- 1 night in Chiang Mai – to rent a motorbike and prepare for the trip.
- 1 night in Chom Thong – to explore Doi Inthanon National Park and surrounding areas.
- 1 night in Mae Sariang – to explore Salawin National Park and surrounding areas.
- 2 nights in Mae Hong Son – there is a lot to see here, and you will want some rest.
- 3 nights in Pai – one of the highlights of the trip – there is a lot to see here.
- 2 nights in Chiang Mai – It’s my favorite place in Thailand – take some time to explore it.
Be sure to bookmark this page and use it as a reference later. And save the Google My Maps below on your phone, it’s full of useful navigation and activity information.
Step 1: Choose your route
Embarking on the Mae Hong Son Loop motorbike journey in Thailand can be an exhilarating experience, but having your route well planned is crucial to ensure safety and optimal enjoyment.
By selecting the ideal route, you’re setting yourself up for an unforgettable adventure, leaving room to soak in the picturesque landscapes, whiz by rice fields and strawberry plantations, and experience the thrill without compromising on safety.
1. Decide the Direction
While the direction you choose to ride the loop depends on personal preference, we recommend taking the clockwise route: Chiang Mai, Mae Sariang, Mae Hong Son, and Pai.
I did the route both ways, and I found it most enjoyable clockwise.
2. Map Your Route Beforehand
With your starting point in Chiang Mai, embark early to avoid heavy traffic. The initial 40 kilometers aren’t too exciting but are integral for getting used to the road.
I created a Google My Maps track that you can save and keep handy with directions, accommodations, and places to see.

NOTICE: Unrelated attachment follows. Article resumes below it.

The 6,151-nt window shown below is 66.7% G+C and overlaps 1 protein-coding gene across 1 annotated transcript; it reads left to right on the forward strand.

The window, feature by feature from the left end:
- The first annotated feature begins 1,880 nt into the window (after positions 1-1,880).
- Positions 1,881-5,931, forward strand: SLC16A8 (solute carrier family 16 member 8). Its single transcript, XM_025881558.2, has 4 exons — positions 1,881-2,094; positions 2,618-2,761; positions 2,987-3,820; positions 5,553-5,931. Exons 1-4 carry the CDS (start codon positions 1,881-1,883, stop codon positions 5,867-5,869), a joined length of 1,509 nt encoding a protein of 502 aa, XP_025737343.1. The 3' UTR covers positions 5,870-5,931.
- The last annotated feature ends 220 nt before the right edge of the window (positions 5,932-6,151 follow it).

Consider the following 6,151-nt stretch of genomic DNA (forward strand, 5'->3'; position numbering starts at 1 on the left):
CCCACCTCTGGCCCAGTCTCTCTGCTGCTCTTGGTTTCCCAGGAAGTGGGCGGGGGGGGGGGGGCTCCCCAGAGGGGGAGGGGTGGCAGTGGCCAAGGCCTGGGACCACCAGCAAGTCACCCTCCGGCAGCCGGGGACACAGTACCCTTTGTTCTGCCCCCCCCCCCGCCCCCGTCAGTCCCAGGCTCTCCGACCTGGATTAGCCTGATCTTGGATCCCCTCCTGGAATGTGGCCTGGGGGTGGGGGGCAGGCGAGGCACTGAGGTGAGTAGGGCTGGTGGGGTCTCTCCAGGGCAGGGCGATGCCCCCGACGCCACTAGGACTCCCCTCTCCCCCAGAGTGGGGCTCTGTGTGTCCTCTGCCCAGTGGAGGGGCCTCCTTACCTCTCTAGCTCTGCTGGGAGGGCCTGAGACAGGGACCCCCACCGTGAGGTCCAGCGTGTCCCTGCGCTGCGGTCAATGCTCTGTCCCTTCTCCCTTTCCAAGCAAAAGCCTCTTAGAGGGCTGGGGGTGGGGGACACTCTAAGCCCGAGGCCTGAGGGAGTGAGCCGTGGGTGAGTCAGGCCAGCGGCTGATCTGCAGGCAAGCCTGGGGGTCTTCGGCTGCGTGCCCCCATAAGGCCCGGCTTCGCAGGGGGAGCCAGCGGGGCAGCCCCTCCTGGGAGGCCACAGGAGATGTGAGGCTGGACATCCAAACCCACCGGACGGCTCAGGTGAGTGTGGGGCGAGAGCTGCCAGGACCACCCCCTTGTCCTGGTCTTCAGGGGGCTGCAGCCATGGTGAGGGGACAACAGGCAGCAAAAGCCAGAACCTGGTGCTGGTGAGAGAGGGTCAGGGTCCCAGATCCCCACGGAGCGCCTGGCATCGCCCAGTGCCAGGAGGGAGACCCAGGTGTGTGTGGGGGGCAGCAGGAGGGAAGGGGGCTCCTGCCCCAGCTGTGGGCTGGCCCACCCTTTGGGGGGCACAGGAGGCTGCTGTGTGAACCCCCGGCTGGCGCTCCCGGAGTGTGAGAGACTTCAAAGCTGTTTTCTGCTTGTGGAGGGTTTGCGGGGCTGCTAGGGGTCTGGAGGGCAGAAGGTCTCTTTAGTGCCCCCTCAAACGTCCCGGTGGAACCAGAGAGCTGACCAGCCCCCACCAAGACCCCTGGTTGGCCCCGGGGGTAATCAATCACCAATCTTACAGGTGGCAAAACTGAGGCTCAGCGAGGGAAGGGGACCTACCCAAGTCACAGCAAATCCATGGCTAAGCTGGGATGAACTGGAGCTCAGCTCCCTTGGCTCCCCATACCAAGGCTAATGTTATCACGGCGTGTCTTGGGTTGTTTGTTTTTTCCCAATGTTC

3. Plan Your Stops
Itinerary planning is equal parts fun and challenging. While en route, make time for impromptu stops to enjoy a coffee by a lake or to take in views of the countryside. But remember, don’t get too carried away and overdo the plan!
4. Prepare for the Unexpected
In the face of the unexpected, it’s better to be safe than sorry. Just as we’ve had to rely on travel insurance during our 8 years of travel, I’d strongly advise you to consider one as well.
And be open to changing your plans. The idea is to enjoy the journey more than the destination – so whether you’re zipping by the rice fields or breathing in the mountain air, remember to soak in every moment of your Mae Hong Son Loop journey.
Step 2: Book accommodations
Booking your stay is the next step in your Mae Hong Son Loop motorbike journey’s preparations.
We recommend having a plan but not booking it all the way through. There are plenty of accommodations along the route, so you can book them just 1 day in advance.
On day 1 of your trip, book your accommodations in Chom Thong before you leave Chiang Mai. On day 2, book your accommodations for Mae Sariang before you leave Chom Thong.
If at any point you feel like you need more time to rest and explore, you can extend your trip without having to cancel all your other accommodations.
Booking your accommodations in this manner will ensure you have a place to sleep for the night but also keep all your options open.
Here are some amazing accommodations on the Mae Hong Son Loop that we highly recommend:
Step 3: Rent the correct motorbike
Choosing the right motorbike for your journey on the Mae Hong Son Loop can make all the difference between an exhilarating ride and a painstakingly slow crawl. Selecting a motorbike that suits your comfort level and experience, coupled with the unique terrains of the loop, is a crucial part of your preparation.